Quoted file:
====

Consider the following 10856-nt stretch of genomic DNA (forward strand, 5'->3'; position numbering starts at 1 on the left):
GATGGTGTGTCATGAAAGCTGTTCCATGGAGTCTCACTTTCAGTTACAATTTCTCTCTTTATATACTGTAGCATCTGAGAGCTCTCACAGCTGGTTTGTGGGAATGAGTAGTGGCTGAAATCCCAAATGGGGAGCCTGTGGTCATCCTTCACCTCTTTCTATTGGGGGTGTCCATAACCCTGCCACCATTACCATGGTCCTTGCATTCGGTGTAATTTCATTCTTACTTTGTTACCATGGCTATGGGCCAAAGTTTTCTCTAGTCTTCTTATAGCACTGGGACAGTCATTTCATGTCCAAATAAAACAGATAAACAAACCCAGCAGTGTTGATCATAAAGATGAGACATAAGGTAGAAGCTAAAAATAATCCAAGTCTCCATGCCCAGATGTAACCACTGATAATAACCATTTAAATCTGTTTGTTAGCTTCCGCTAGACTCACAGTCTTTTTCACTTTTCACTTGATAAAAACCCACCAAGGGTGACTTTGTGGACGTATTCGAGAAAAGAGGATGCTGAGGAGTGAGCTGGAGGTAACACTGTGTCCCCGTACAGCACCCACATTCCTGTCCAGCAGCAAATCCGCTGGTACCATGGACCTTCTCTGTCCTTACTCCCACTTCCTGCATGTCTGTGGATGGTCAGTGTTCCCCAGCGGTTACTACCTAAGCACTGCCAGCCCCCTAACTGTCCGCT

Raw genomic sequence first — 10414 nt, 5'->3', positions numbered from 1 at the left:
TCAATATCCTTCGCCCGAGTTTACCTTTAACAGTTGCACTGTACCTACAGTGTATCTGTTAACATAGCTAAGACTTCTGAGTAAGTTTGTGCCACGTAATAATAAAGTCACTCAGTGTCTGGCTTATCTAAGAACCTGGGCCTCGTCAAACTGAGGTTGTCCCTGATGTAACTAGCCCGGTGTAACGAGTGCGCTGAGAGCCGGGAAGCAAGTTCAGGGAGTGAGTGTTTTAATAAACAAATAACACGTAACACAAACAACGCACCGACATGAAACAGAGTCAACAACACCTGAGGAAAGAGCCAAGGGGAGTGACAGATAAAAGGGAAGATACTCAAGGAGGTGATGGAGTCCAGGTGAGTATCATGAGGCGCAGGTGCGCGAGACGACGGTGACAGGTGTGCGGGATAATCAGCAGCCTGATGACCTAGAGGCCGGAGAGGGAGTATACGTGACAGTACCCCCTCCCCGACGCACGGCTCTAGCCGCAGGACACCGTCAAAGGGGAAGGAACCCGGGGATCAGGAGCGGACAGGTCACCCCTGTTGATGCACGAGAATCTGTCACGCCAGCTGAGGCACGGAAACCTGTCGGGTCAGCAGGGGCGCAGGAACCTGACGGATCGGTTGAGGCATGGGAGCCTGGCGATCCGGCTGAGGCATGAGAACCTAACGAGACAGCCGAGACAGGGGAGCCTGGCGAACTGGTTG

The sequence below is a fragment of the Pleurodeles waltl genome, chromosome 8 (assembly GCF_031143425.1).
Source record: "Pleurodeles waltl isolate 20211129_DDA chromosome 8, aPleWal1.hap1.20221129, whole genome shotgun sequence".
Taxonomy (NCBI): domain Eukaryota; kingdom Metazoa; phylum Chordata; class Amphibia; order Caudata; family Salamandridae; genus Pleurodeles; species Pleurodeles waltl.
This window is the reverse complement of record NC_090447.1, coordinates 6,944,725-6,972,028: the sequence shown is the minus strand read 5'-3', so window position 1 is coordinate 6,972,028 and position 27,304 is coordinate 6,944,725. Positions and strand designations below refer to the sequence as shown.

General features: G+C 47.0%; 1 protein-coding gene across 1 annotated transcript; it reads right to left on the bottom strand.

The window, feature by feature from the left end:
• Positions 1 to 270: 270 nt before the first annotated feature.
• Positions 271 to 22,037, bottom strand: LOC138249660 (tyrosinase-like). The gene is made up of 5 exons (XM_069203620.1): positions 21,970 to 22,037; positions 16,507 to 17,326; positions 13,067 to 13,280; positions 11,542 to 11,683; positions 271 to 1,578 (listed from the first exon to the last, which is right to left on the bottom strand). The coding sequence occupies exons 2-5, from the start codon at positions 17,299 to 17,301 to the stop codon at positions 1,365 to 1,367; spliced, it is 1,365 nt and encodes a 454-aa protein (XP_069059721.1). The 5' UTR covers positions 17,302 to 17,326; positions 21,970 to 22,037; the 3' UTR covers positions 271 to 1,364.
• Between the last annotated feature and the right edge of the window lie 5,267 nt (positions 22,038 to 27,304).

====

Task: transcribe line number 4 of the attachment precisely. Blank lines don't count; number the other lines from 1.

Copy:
TCAATATCCTTCGCCCGAGTTTACCTTTAACAGTTGCACTGTACCTACAGTGTATCTGTTAACATAGCTAAGACTTCTGAGTAAGTTTGTGCCACGTAATAATAAAGTCACTCAGTGTCTGGCTTATCTAAGAACCTGGGCCTCGTCAAACTGAGGTTGTCCCTGATGTAACTAGCCCGGTGTAACGAGTGCGCTGAGAGCCGGGAAGCAAGTTCAGGGAGTGAGTGTTTTAATAAACAAATAACACGTAACACAAACAACGCACCGACATGAAACAGAGTCAACAACACCTGAGGAAAGAGCCAAGGGGAGTGACAGATAAAAGGGAAGATACTCAAGGAGGTGATGGAGTCCAGGTGAGTATCATGAGGCGCAGGTGCGCGAGACGACGGTGACAGGTGTGCGGGATAATCAGCAGCCTGATGACCTAGAGGCCGGAGAGGGAGTATACGTGACAGTACCCCCTCCCCGACGCACGGCTCTAGCCGCAGGACACCGTCAAAGGGGAAGGAACCCGGGGATCAGGAGCGGACAGGTCACCCCTGTTGATGCACGAGAATCTGTCACGCCAGCTGAGGCACGGAAACCTGTCGGGTCAGCAGGGGCGCAGGAACCTGACGGATCGGTTGAGGCATGGGAGCCTGGCGATCCGGCTGAGGCATGAGAACCTAACGAGACAGCCGAGACAGGGGAGCCTGGCGAACTGGTTG